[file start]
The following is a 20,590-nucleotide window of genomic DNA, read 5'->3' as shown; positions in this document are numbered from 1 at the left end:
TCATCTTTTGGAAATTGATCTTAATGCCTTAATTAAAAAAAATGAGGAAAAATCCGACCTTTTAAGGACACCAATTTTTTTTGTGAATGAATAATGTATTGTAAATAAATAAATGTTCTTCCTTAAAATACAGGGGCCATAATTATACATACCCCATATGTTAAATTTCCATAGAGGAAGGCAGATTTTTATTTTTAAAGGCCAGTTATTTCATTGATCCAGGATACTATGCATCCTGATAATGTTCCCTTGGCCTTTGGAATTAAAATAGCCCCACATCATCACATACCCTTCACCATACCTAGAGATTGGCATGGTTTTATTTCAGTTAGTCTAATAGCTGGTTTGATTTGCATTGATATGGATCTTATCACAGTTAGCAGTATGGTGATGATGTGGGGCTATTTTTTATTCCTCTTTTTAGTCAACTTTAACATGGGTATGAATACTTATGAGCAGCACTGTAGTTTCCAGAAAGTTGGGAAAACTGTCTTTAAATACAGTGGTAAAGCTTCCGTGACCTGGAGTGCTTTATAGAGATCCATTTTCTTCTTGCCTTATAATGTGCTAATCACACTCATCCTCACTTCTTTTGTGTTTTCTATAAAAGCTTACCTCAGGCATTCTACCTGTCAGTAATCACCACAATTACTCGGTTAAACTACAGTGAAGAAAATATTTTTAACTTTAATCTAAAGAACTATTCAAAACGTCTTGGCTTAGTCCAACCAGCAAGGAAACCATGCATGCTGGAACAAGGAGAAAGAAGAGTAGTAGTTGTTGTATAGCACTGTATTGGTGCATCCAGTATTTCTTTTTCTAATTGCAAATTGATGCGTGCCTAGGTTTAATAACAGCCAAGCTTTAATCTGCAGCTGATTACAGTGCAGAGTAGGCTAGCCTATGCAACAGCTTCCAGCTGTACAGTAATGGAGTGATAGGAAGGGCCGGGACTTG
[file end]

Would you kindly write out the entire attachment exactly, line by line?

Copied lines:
The following is a 20,590-nucleotide window of genomic DNA, read 5'->3' as shown; positions in this document are numbered from 1 at the left end:
TCATCTTTTGGAAATTGATCTTAATGCCTTAATTAAAAAAAATGAGGAAAAATCCGACCTTTTAAGGACACCAATTTTTTTTGTGAATGAATAATGTATTGTAAATAAATAAATGTTCTTCCTTAAAATACAGGGGCCATAATTATACATACCCCATATGTTAAATTTCCATAGAGGAAGGCAGATTTTTATTTTTAAAGGCCAGTTATTTCATTGATCCAGGATACTATGCATCCTGATAATGTTCCCTTGGCCTTTGGAATTAAAATAGCCCCACATCATCACATACCCTTCACCATACCTAGAGATTGGCATGGTTTTATTTCAGTTAGTCTAATAGCTGGTTTGATTTGCATTGATATGGATCTTATCACAGTTAGCAGTATGGTGATGATGTGGGGCTATTTTTTATTCCTCTTTTTAGTCAACTTTAACATGGGTATGAATACTTATGAGCAGCACTGTAGTTTCCAGAAAGTTGGGAAAACTGTCTTTAAATACAGTGGTAAAGCTTCCGTGACCTGGAGTGCTTTATAGAGATCCATTTTCTTCTTGCCTTATAATGTGCTAATCACACTCATCCTCACTTCTTTTGTGTTTTCTATAAAAGCTTACCTCAGGCATTCTACCTGTCAGTAATCACCACAATTACTCGGTTAAACTACAGTGAAGAAAATATTTTTAACTTTAATCTAAAGAACTATTCAAAACGTCTTGGCTTAGTCCAACCAGCAAGGAAACCATGCATGCTGGAACAAGGAGAAAGAAGAGTAGTAGTTGTTGTATAGCACTGTATTGGTGCATCCAGTATTTCTTTTTCTAATTGCAAATTGATGCGTGCCTAGGTTTAATAACAGCCAAGCTTTAATCTGCAGCTGATTACAGTGCAGAGTAGGCTAGCCTATGCAACAGCTTCCAGCTGTACAGTAATGGAGTGATAGGAAGGGCCGGGACTTG